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  1. #1
    Member Kapnfriday's Avatar
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    Nov 2011
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    Raleigh, NC and Lansing, NC
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    Kubota B7610

    Default CountyLine 3pt Fence Stretcher

    Greetings to all,

    I'm wondering if anyone has any experience using Tractor Supply's 3pt fence stretcher/unroller or something similar. I've got a fairly extensive (for me anyway) fencing re-do and am not looking forward to wrestling with the rolls of field fencing. This attachment seems like it might be a good solution, but I have a couple of concerns:

    1 - a lot of our fence runs through wooded land and I'm not sure I'll be able to get my tractor (kubota B7610) into all the areas I would need to. I can remove the FEL to give me more maneuverability, and I can do some brush clearing along the fence line if needed. 2 - is my tractor heavy/powerful enough to give me a good, tight stretch on the fence? The tractor has 24hp and weighs in the neighborhood of 1500lbs plus loaded R4 rears. My longest run of fence is probably 200 feet long. I could probably break that into a couple of smaller runs.

    Any thoughts/recommendations/alternate approaches are much appreciated.

    Brian

  2. #2
    Veteran Member
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    Feb 2011
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    2,389
    Location
    Trivoli, IL
    Tractor
    SSTT (Sideways Snake Tain Tractor) and STB (sideways train box) tractor, dirt harvester

    Default Re: CountyLine 3pt Fence Stretcher

    when you unroll the fence in a straight up fashion. it will twist and bend and flop in each direction. and can be down right pain in rear. to try and get fence flipped in correct direction.

    if fence is laying down on its side as it gets un rolled. you might have a better chance to flip fence up just once as it gets tighten. and just do the mini lifting up of fence to get it aligned up on the posts.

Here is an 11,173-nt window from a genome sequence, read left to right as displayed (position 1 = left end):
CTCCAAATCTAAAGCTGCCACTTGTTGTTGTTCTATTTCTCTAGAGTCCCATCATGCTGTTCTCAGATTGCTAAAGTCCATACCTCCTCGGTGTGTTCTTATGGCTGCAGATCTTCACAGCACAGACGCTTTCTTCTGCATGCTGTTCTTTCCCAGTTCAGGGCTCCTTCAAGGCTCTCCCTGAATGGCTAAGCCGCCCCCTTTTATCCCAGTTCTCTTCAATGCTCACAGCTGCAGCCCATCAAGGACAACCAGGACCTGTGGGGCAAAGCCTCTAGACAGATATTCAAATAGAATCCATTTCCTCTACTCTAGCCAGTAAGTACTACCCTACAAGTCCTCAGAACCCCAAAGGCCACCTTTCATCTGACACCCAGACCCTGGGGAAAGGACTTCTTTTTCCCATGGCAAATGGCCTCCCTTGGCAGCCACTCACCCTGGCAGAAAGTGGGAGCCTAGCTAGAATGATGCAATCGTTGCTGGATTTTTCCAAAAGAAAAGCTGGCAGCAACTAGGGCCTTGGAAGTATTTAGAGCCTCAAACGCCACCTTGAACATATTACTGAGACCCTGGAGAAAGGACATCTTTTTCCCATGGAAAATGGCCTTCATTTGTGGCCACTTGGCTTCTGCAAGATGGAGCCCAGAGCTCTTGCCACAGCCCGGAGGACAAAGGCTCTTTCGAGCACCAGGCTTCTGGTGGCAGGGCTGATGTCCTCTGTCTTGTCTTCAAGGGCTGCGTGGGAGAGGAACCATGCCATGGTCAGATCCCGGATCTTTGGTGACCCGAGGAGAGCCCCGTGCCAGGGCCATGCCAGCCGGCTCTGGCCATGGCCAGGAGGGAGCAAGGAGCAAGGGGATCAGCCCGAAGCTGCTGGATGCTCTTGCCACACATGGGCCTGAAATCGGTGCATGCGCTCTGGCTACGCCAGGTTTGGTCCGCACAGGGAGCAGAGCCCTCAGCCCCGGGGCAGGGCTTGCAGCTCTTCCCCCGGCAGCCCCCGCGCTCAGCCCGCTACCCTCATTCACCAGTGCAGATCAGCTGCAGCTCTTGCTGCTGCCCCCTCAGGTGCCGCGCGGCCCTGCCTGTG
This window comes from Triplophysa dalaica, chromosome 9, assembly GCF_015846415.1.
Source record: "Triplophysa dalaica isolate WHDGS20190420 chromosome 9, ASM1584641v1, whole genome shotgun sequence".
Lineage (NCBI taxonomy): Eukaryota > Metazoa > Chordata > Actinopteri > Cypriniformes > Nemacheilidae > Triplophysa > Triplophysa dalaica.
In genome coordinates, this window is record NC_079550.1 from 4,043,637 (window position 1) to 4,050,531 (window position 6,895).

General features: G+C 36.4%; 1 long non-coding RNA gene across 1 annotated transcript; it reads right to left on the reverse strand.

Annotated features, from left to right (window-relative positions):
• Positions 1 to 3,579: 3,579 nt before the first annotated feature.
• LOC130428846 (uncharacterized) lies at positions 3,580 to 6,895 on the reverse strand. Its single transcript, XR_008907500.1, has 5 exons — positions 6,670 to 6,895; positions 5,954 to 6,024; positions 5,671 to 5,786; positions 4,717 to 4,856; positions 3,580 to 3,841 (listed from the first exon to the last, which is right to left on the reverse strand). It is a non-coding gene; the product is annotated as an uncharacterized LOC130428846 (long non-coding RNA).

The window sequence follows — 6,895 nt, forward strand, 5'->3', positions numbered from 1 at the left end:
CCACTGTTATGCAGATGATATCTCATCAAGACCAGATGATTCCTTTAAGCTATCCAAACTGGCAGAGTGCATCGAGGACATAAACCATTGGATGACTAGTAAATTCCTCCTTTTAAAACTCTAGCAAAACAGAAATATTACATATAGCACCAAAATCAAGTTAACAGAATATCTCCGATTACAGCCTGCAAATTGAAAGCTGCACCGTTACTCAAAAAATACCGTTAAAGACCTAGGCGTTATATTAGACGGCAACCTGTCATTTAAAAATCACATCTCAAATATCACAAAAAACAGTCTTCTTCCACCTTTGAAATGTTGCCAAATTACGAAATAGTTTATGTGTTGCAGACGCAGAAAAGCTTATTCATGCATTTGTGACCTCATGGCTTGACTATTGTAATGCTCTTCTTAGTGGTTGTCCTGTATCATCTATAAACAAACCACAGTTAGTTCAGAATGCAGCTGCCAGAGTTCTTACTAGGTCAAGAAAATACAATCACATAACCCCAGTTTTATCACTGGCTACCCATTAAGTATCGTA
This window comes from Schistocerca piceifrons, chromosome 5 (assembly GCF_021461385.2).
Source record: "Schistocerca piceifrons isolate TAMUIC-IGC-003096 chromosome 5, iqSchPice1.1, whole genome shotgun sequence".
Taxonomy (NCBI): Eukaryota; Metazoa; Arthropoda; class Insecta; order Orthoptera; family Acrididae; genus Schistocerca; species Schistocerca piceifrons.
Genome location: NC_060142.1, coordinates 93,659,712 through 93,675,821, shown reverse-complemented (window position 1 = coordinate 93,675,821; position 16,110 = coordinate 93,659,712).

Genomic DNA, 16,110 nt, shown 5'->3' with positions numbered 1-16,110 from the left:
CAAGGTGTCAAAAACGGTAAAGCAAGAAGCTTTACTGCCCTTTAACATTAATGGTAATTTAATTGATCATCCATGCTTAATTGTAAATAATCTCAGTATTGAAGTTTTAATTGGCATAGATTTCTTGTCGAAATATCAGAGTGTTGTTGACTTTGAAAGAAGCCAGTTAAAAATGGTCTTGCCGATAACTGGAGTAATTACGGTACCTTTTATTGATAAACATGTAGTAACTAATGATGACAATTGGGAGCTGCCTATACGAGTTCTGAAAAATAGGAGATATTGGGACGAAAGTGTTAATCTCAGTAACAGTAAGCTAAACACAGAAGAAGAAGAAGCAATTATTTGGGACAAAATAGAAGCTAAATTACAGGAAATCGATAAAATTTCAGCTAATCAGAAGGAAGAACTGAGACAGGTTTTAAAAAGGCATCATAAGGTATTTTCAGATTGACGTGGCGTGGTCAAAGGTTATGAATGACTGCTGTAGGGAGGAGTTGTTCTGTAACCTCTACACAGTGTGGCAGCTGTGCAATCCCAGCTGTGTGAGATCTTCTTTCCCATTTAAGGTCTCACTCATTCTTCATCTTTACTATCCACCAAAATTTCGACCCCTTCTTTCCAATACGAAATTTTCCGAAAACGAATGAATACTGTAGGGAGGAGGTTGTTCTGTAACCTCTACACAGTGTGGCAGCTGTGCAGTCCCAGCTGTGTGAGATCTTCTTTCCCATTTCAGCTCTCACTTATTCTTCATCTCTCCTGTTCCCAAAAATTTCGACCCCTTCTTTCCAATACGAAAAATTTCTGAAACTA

trying to get fence roll up near fence as you tighten it, can be a chore in it self. and you might consider a fence tightener that sandwiches the fence. (think 2x8's with bolts and washers) and some chains. and connect to FEL. so you can position the fence a tad easier as you tighten the fence. having on FEL also allows you to lift the fence up some as you tighten it. granted you need to be careful not harm fence as you try and tighten it.

    though you may opt just to get a sandwich fence tightener and just use some straps (like you might use to tighten loads down on a trailer or in back of a pickup truck). and just loop the straps around fence posts as you go down the line. so you can get a tighter fence.

    i keep saying a sandwich fence tightener vs a tightener that just has some hooks on it. hooks will more likely bend the living day lights out the fence were you are trying to tighten from. and/or break welds or weave in the fence. if you are able to get a sandwich fence tightener, that goes over a couple of the vertical pieces in the fence. you will more likely keep a nice fence, that is not all warped and torn out of shape after tightening.
    Ryan

  3. #3
    Gold Member
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    Jan 2012
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    269
    Location
    Moores Hill, Indiana
    Tractor
    MF 150, TO-35, John Deere 5065E, Caterpiller 953 track loader

    Default Re: CountyLine 3pt Fence Stretcher